WASHINGTON – Laxmi started a movement in New Delhi to end acid attacks in India after she was permanently disfigured at age 16 when a friend’s brother threw acid at her when she refused his romantic advances.
After her 2005 attack,she got 27,000 signatures on a petition to curb acid sales and took her issue to the Supreme Court of India and was successful.
The State Department honors women from around the world every year who show courage and leadership – and take personal risks – in working for human rights,women’s equality and social progress.
Michelle Obama on Tuesday recognized 10 women from across the world with the International Women of Courage Awards. These include women from Afghanistan,Fiji,Georgia,Guatemala,India,Mali,Saudi Arabia,Tajikistan,Ukraine and Zimbabwe.
“I have always walked away feeling inspired by these women,determined to reflect their courage in my own life,” Obama said,calling the event a highlight of her year.
She said that that these women are creating ripples that stretch across the globe and urged everyone at the ceremony at the State Department to summon a fraction of their bravery in their own lives and community. She said that if a woman can fight torture,oppression and domestic violence,then everyone can do his or her bit.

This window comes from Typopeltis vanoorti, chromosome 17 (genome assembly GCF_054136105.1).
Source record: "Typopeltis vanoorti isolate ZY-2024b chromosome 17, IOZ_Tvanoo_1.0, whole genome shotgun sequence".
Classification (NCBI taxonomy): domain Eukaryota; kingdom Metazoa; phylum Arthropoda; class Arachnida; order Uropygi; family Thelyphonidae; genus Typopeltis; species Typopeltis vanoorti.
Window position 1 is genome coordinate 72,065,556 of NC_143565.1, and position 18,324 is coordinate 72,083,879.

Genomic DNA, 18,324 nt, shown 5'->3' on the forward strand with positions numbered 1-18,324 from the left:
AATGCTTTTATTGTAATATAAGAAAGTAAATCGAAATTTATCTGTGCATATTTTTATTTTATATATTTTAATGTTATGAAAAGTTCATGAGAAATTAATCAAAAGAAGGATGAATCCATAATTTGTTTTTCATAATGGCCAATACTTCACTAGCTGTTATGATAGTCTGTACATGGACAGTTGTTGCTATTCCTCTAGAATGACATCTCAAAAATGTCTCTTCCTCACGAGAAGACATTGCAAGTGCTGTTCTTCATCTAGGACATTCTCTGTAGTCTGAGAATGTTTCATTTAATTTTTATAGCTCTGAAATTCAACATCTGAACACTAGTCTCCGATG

Dr. Vanessa Kerry,Secretary of the State John Kerry’s daughter,represented him at the event. He is in Ukraine.
She expressed concern over women’s access to health care. She said that health care for women needs attention because in countries with political turmoil women often lack basic health care facilities. Kerry is the CEO of Seed Global Health,which works with other nonprofit groups to improve health care in poor countries.
Dr. Nasrin Oryakhil accepted the award on behalf of the group of 10 women and expressed her gratitude for the recognition.
Oryakhil is a doctor of gynecology and obstetrics and founded the first center for obstetric fistula repair in Afghanistan. She also is the president of a non-governmental organization that works to improve reproductive health care for women.
Even after being physically attacked by members of the Taliban,who demanded that she stop her practice and start praying,she continued.
“Empowering a woman means empowering a society and generation,” she said.
Laxmi recited a poem,which she wrote after the attack. The poem talks of the pain and surgeries that she had to undergo and how she learned to love her new face.
The honorees included women from all kinds of profession – doctors,bishops,political and human rights activists and singers.
“And that is the message I’m sharing with young people across America,urging them to commit to their education so that they,too,can write their own destiny,” she said.
Reach reporter Kritika Gadhvi at [email protected] or 202-326-9868. SHFWire stories are free to any news organization that gives the reporter a byline and credits the SHFWire.